Larry took the reins at Google with the fast moving determination of someone who was on a mission. He wanted to replicate the success at Android so he put a CEO-like manager at the top of the company’s most important product divisions, and then went ahead to respond to Facebook’s threat by creating Google’s own social network Google+.

In 2012, Larry acquired Motorola for $12.5 billion. That same year Google also began installing fiber optics internet cables in Kansas City, providing anyone in the city with internet that was 100x faster than BroadBand. Soon he began to spread the innovation to other cities under the division Google Fiber Inc.

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Google also went into hardware, developing the Chromebook; a computer that ran on Google Operating System and a web enabled eyeglass called Google Glass.

Larry’s managerial approach changed tremendously since he returned as CEO, he encouraged cordiality between his product managers and other high ranking officials and he encouraged them to work on new products, and create new markets and solve problems in as yet unimagined ways. Ninety percent of Google’s revenue comes from advertising. Google’s revenue is bigger than all the money marketers spend on newspaper and magazine ads combined. But still Larry wants to come up with another great business like Google Search.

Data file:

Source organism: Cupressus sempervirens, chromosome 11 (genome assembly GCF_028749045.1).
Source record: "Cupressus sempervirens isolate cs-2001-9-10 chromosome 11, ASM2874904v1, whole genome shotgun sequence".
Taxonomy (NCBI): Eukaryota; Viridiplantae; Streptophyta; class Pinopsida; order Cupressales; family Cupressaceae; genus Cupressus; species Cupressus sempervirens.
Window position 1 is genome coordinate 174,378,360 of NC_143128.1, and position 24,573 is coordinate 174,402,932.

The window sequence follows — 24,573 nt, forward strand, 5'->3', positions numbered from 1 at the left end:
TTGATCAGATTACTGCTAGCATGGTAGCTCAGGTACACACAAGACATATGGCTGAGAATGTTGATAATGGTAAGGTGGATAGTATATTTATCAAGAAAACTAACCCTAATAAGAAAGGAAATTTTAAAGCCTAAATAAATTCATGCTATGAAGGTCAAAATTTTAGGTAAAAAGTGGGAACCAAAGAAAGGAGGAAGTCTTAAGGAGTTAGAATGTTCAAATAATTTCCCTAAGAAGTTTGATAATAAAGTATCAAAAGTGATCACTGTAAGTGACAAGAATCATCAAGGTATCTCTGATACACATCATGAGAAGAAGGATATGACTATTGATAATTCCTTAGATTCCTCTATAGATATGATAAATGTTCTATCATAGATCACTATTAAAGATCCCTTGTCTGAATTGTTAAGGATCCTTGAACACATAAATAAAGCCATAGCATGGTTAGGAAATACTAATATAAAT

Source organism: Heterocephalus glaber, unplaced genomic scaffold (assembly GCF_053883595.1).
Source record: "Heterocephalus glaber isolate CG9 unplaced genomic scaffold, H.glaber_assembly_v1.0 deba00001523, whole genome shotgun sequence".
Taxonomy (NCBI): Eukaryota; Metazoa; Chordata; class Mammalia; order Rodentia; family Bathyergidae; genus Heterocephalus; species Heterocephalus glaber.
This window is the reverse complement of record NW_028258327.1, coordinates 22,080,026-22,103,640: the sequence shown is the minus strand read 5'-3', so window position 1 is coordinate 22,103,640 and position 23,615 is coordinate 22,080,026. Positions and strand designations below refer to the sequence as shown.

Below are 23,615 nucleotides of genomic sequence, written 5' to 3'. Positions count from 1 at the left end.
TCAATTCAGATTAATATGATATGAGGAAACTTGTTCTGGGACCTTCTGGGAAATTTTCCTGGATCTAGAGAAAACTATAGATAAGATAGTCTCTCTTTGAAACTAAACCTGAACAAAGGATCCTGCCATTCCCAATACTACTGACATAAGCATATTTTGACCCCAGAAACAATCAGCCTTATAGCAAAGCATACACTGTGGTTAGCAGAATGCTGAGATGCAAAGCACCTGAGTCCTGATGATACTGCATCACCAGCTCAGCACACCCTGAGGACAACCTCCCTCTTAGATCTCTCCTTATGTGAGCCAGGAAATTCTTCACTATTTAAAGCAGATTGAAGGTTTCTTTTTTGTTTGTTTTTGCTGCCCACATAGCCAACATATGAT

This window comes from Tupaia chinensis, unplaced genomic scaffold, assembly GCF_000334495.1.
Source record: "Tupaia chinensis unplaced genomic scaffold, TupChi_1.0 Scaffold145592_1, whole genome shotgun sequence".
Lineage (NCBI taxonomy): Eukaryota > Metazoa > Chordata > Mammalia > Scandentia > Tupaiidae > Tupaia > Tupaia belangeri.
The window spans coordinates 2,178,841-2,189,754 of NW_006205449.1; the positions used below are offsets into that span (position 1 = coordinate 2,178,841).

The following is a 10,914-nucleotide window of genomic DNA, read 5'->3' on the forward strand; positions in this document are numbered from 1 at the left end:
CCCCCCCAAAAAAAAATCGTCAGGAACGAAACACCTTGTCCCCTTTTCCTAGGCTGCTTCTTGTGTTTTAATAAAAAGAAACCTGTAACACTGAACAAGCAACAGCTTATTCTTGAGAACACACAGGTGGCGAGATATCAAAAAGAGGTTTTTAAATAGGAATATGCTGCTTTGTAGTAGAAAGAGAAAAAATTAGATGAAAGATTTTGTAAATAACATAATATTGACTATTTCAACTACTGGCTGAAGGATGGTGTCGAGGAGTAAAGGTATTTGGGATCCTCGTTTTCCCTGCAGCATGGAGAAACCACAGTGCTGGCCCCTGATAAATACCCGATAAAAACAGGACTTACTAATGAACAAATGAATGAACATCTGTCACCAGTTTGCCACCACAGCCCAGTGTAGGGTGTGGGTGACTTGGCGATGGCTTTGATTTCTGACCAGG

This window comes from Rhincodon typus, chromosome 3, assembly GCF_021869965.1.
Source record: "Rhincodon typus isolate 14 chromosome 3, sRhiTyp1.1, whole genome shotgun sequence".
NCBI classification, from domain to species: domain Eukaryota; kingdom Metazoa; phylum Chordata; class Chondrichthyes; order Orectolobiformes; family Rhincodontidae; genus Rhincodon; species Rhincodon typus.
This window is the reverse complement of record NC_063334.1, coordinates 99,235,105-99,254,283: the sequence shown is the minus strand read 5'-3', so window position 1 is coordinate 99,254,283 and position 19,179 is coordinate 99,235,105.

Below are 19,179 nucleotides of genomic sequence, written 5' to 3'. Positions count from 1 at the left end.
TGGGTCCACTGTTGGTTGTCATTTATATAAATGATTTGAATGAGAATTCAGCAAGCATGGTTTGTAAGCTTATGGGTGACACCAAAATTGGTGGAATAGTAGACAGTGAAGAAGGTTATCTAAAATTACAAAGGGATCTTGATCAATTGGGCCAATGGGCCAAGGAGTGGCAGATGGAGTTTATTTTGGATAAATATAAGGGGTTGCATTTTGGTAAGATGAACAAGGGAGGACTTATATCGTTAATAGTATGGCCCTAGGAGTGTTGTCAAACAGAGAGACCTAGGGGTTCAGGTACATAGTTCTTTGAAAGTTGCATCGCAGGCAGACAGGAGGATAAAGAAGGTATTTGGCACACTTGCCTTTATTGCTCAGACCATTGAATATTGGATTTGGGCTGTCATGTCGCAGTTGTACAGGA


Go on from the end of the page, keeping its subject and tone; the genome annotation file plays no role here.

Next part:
And for that, Larry has acquired or started several divisions in different fields of life. Google Calico is a Google division that is charged with finding solutions to the problem of aging and death.

Google Robots is working on building humanoid robots that Larry believes can make our lives easier by helping the elderly or loading our self-driving Google cars with groceries while we are busy with other stuffs at work.

Just like Steve Jobs warned, investors are worried that Google may spread itself too thin by working on some many different divisions and products at the same time. But Larry does not think so, his rationale is that it is more easier to work on challenging task than mundane ones. Also, challenging projects tends to attract the most talented people, hence Google would never be devoid of the best engineers. Finally he believes that these divisions are not as unrelated as people think, but can all work in sync to make life as a whole much better. He hopes that in the next 50 years or so, Google’s software would be knowledgeable about what people want before the person voices it.